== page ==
This story begins in 1826, when a sloop called Archduke disappeared from Dundee harbour, and it was supposed that she had been stolen. It eventually turned out that she had not been stolen, but that Alexander Mitchell, one of her crew, had gone on board on a Sunday evening, somewhat the worse for wear, had lain down on the deck, and fallen asleep.
When he awoke the next morning, he found that the sloop had drifted away with him in the night, and he was now about 20 miles off shore. He managed to set the sails, and by about ten o’clock on the Monday evening he had brought her within sight of St Abbs Head.
Alexander tacked the sloop to keep her to windward, but after struggling all night and failing to make progress, and by now completely exhausted, at about five o’clock on the Tuesday morning he abandoned the Archduke for a boat (presumably a rowing boat tender), leaving the sloop unmanned and under sail with her head to the south.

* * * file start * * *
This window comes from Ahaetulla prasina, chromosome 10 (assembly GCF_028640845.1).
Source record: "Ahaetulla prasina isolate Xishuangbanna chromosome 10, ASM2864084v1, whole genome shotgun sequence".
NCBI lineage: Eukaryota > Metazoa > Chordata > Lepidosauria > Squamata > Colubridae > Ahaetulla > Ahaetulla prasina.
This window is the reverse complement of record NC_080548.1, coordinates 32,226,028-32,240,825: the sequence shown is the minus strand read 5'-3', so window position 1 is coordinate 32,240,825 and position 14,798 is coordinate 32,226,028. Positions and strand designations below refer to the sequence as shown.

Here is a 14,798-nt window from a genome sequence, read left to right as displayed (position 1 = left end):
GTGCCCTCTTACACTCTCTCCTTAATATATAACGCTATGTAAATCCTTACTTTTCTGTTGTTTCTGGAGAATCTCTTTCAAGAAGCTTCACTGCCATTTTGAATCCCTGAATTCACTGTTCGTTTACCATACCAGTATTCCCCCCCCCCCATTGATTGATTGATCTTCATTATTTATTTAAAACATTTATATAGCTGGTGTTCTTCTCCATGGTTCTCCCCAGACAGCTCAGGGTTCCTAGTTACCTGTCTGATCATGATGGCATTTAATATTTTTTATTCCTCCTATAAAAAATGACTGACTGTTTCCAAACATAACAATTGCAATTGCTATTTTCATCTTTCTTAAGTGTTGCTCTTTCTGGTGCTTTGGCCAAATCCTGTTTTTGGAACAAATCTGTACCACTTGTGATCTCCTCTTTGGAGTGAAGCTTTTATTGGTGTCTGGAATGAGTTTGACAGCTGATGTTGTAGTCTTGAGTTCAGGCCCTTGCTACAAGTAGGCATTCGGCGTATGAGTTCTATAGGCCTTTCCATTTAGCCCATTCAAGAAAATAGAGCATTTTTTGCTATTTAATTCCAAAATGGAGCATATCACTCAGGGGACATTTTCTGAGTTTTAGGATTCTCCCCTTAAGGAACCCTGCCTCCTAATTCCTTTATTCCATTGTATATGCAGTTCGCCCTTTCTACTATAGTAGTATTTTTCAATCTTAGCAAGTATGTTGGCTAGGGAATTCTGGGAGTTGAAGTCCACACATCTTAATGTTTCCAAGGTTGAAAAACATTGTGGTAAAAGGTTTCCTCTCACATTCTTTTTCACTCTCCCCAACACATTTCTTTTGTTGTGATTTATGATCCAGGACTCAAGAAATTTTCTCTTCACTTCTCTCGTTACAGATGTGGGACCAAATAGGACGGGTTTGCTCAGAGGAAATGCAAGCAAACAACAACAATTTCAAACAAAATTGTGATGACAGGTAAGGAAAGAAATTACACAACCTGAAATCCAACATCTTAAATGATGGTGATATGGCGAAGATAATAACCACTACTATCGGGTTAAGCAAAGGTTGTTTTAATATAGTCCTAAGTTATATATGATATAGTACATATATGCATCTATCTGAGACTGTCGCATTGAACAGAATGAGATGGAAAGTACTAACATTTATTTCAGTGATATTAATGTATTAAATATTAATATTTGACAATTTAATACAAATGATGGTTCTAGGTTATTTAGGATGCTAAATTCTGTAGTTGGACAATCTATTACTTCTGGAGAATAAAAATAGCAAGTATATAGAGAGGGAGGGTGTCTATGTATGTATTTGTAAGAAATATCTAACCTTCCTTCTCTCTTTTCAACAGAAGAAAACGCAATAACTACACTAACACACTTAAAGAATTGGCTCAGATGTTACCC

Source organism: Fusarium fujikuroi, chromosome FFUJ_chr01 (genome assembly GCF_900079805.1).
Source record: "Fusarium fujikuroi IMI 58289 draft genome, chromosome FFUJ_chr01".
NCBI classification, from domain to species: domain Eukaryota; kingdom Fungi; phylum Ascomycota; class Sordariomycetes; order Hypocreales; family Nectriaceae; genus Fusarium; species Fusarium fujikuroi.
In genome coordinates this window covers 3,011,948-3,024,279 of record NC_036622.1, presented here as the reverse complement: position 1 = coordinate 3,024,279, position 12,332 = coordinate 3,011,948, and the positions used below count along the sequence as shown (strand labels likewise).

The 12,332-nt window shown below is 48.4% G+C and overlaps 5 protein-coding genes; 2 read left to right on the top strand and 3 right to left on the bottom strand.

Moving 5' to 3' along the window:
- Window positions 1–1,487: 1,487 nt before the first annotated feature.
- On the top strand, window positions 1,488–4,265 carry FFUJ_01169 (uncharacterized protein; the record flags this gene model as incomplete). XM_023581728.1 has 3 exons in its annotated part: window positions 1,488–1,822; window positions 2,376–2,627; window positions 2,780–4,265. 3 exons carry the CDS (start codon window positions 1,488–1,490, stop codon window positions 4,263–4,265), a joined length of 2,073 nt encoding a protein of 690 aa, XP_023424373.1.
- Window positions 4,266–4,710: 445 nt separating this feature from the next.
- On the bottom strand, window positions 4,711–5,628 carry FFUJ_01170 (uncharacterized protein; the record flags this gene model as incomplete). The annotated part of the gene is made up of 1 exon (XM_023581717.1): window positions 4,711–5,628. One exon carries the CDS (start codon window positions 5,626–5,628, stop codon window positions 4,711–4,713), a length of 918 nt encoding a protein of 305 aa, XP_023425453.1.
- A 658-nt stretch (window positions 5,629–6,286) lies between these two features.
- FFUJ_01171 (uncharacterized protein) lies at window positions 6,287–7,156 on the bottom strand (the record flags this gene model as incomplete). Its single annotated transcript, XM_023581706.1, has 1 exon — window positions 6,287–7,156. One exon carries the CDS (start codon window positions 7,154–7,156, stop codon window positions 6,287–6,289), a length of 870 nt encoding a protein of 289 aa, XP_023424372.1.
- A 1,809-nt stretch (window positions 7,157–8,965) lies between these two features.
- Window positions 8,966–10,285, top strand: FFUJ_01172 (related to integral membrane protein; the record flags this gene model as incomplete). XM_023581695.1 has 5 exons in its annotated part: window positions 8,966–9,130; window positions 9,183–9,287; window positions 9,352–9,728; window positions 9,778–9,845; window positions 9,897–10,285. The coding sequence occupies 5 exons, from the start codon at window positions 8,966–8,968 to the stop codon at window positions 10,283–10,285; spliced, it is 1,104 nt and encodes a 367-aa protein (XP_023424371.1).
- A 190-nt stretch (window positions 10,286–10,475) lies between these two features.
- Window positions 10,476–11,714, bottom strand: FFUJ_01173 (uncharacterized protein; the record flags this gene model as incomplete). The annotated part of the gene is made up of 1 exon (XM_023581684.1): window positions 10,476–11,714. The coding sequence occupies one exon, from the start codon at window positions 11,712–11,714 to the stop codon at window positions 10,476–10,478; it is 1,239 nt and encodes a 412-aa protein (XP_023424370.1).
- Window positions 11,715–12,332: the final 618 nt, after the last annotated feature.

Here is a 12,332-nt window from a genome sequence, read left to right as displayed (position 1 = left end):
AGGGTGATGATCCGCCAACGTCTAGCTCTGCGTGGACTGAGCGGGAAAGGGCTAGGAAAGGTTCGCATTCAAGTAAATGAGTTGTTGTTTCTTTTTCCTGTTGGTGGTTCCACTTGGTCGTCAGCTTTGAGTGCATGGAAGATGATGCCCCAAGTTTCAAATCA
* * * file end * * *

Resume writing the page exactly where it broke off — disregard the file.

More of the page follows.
Alexander got ashore in the neighbourhood, near Redheugh, [just west of St Abbs head, 4 miles by land up on the Coldingham moor], and he watched as the sloop sailed on towards the land and ran aground. When he saw that there were people on board, he set off towards her in his boat, where he was picked up by the boarding party.
His story was confirmed, and he was set free, none the worse for his ordeal. I suspect he had a drink to celebrate his safe return to dry land!
Source: Belfast Commercial Chronicle, Monday 25 September 1826